is canvassed This sortofrejoinder 25 K.. As a matter conditions Kripke outlines? thecommunalassertibility just the opposite seems true. in fendingoffa condisimilarimaginedobjectionto his own account of the assertibility tions: in our lives of a certain the utility is doingis describing WhatWittgenstein As in the in ourownlanguage.176.and theargument mathematical language preserved? againstsolitary though parasiticon I3. As a description of systematic deviations.on the contrary.521 Considerations TheRule-Following thatdo not advertto the conditionsformeaning-attributions assertibility that of a community of speakers?It appears. thereappears to be nothingin the scepticalconclusionthatwill rule it out. This cannot 'quus-like' at all.but have actuallydone so. Could it perphapsbe arguedthat(A) is permissible of fact. I46.. of course. I85-7.24 It can hardlybe objected that of the of 'sum' is being presupposedin the statement the interpretation solutionto condition.23 Consider the following: to assertof Jones thathe means additionby '+'.quite rough:roomhas to of our practice.25 from anyuse of language he is to be prohibited factual Nor is thereany problemin the assumptionthatit is a genuinely matterwhat any two numbers sum to..the greaterimportbe made forthe importance But all these to simple cases. forthescepticalsolutionis not meantto be a straight the problem about meaning. solitary individual.. as Kripke himselfrepeatedly emphasizes. arithmetical (A) is. dispositions not only can we introducesuch conditions.if the argument for(A) advertsto no one otherthanthe languageis to be sustained. the sceptical argumentdoes not threatenthe existence of facts. p.118 on Sun.But how.pp. Ibid. thispointis derived. of course. in another form oflifemight a participant case ofanysuchuse ofourlanguage. (A) It is warranted provided he has responded with the sum in reply to most queries posed thus far.5. cit. cit. givethisdescription he must Necessarily practise... and manyothersuch factors.But as Goldfarbpointsout. he is inclined with those toparticular addition agree answers problems 23 24 26 op. ance attaching may be safelyignoredforthe purposeof raisingthe following refinements of criticalquestion:what in the scepticalconclusionrules out attributions against form(A)? It had betterrule themout.op cit... in a non-standard in the description terms (such as 'agreement') applyvarious unless solution toWittgenstein's be an objection way.op. from This is argued This content downloaded from 168.then. as Kripke himselfsays.is (A) to be ruledout.and in McGinn..26 runs as folaccount of meaning-attributions Kripke's communitarian lows: Jones's to meanaddition by 'plus' onlyifhe judgesthat SmithwilljudgeJones togive. which in McGinn. bothin Goldfarb. 1 Sep 2013 20:48:20 PM All use subject to JSTOR Terms and Conditions .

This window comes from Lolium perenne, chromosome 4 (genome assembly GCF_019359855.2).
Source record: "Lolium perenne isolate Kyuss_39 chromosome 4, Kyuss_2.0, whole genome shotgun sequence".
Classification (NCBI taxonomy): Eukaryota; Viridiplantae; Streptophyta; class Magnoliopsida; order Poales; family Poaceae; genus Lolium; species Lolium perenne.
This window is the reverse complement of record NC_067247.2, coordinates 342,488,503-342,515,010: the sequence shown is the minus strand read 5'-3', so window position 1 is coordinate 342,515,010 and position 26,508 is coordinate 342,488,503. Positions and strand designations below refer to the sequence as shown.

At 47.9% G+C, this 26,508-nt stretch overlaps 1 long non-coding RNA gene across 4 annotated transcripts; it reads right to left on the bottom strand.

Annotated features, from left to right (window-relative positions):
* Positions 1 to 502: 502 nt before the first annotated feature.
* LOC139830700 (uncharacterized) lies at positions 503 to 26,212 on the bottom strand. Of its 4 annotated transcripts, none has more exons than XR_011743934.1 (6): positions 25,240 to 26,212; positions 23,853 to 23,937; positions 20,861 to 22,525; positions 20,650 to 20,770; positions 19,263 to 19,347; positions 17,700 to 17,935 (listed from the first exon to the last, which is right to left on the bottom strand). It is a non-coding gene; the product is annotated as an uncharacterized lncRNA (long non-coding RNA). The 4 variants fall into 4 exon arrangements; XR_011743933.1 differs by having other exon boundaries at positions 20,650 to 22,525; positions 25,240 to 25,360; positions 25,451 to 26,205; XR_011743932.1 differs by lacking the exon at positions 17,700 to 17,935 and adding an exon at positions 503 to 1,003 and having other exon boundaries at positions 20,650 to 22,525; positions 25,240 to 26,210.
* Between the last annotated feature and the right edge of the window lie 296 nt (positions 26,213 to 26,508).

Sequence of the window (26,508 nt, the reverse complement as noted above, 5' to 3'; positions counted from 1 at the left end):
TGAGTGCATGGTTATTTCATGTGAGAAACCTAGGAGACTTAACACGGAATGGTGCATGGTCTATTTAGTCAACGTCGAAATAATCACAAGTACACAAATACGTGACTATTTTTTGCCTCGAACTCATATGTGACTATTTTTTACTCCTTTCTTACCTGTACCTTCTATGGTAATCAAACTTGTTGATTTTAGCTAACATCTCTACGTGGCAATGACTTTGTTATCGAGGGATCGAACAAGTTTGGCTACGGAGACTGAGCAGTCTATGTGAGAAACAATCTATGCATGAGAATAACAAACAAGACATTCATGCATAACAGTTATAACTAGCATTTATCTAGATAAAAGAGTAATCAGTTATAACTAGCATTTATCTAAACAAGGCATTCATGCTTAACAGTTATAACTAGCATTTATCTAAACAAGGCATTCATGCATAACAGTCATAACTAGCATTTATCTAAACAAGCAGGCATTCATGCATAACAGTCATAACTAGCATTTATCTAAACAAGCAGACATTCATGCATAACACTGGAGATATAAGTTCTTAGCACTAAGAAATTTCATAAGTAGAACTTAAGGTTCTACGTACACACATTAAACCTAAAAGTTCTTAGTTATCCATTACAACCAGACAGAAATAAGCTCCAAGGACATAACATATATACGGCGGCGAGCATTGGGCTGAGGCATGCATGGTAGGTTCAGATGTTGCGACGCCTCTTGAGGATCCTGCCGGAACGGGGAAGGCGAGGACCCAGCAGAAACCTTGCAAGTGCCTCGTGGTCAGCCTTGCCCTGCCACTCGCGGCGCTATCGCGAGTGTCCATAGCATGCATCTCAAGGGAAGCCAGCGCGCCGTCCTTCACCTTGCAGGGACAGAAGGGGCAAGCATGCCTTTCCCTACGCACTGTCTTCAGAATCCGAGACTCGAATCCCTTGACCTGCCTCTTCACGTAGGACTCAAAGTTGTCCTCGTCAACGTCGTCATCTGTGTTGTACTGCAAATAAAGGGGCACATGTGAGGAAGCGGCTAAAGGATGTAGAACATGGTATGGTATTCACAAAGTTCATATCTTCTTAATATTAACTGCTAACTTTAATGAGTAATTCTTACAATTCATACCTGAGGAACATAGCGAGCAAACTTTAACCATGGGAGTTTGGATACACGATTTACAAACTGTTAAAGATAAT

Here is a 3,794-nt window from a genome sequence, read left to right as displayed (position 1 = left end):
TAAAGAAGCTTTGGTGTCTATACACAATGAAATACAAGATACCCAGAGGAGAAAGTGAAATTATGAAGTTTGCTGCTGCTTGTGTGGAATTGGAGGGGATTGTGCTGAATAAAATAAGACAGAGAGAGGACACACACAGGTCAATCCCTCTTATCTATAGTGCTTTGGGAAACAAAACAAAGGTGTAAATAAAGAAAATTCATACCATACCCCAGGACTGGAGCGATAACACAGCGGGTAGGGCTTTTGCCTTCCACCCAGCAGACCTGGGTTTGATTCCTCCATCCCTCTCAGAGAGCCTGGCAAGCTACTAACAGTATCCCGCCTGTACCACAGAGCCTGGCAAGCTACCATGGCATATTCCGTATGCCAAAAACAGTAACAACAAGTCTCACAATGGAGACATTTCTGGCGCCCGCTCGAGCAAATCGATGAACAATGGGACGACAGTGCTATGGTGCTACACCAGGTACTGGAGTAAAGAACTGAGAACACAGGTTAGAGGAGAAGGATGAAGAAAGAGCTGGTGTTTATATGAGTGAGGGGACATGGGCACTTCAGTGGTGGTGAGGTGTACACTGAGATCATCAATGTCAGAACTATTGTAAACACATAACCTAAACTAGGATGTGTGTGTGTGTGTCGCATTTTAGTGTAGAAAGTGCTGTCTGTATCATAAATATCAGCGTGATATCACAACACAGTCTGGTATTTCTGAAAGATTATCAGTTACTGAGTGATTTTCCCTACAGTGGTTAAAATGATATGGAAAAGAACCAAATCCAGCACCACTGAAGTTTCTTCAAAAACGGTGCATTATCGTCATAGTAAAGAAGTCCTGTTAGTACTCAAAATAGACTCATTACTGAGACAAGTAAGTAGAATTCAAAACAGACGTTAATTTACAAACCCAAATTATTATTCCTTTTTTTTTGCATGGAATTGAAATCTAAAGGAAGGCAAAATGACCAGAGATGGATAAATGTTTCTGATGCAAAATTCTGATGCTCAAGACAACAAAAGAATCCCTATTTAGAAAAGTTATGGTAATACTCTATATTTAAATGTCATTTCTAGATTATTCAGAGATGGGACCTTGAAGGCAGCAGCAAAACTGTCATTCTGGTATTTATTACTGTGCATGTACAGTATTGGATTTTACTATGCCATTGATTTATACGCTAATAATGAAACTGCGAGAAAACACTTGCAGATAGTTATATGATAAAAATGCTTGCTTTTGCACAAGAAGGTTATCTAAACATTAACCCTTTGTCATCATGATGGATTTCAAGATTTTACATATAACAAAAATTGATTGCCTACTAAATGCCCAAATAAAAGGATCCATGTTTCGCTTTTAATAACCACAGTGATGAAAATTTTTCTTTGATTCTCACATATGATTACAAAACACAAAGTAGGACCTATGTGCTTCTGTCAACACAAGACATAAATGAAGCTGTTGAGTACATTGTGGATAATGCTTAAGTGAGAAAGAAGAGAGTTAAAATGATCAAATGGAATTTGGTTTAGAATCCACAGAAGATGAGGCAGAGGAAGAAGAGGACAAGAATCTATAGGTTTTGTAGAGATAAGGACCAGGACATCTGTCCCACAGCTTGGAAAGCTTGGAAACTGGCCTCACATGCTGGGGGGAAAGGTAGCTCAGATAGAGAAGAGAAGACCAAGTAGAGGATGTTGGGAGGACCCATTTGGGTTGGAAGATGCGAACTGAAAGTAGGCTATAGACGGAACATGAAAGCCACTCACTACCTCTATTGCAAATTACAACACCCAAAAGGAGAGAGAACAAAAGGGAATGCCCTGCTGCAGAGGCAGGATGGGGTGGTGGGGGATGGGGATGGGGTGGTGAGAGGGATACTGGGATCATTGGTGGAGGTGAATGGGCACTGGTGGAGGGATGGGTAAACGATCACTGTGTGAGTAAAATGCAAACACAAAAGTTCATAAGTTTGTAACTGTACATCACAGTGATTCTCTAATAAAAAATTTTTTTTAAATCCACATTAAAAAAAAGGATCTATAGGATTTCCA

way round. In sum:bothbecauseitis difficult togenerate (impossible?) constitutive results outofnon-constitutive accounts. in other that theacceptability words.176.. The argument against wassupposed solitary language toflow from the of sentence adjustedunderstanding significance forced by the sceptical conclusion. exposesthefactthatKripke's communitarian on thesolitary conditions are parasitic and nottheother conditions.522 Paul A. and becauseouractualassertibilityconditions formeaning ascriptions appearnotto be communitarian. Andthiswouldappearto showthat. thatis calledfor. however.27 to thisaccount. 1 Sep 2013 20:48:20 PM All use subject to JSTOR Terms and Conditions . provided he has responded withthesumin reply to mostarithmetical queries posedthusfar. Boghossian IfJones inagreement with consistently fails togive responses Smith Smith's. and nottheother wayaround. and manyimportant refinements One of therefinements aside.118 on Sun. 9I. I conclude that thesceptical solution does notyielda convincing argument against solitary language.thisseemsacceptable enough. Kripke's communitarian account to read: mustbe modified to assert ofJones (B) It is warranted thathe meansaddition by '+'. But thismodification wouldseemimmediately toreveal that thereference to 'my own responses' is idle. thepresent will deviation justify Smith that hehaslapsed. Jones by 'plus' only ifJones uses'plus'enough in thesamewayI am inclined times to use it. p. I willjudgethat means addition According then. will that hedoesnot mean addition EvenifJones judge didmean itin by'plus'. The sceptical conclusion hasitthat itcannot literally be true of 2 K. and thatthe basic assertion I condition acceptis just(A): It is warranted to assertof Jonesthathe meansadditionby '+'. injudging the past. providedhe agreeswithmy responses to arithmetical queries. at a minimum. ofthecommunitaris ianconditions strongly on theacceptability ofthesolitary parasitic ones. This content downloaded from 168. As a roughdescription of our practice.5. It wouldappear. IRREALIST CONCEPTIONS IV OF MEANING I4.under conditions I hadgoodreason to where believethatI had becomeproneto making arithmetical mistakes-perhapsowing to intoxication or senility or whatever-to on agreement insist for with with oftheconcept me as a precondition crediting Jones mastery ofaddition. I have beena reliablecomputer underconditions where of sums. It wouldbe absurd for me.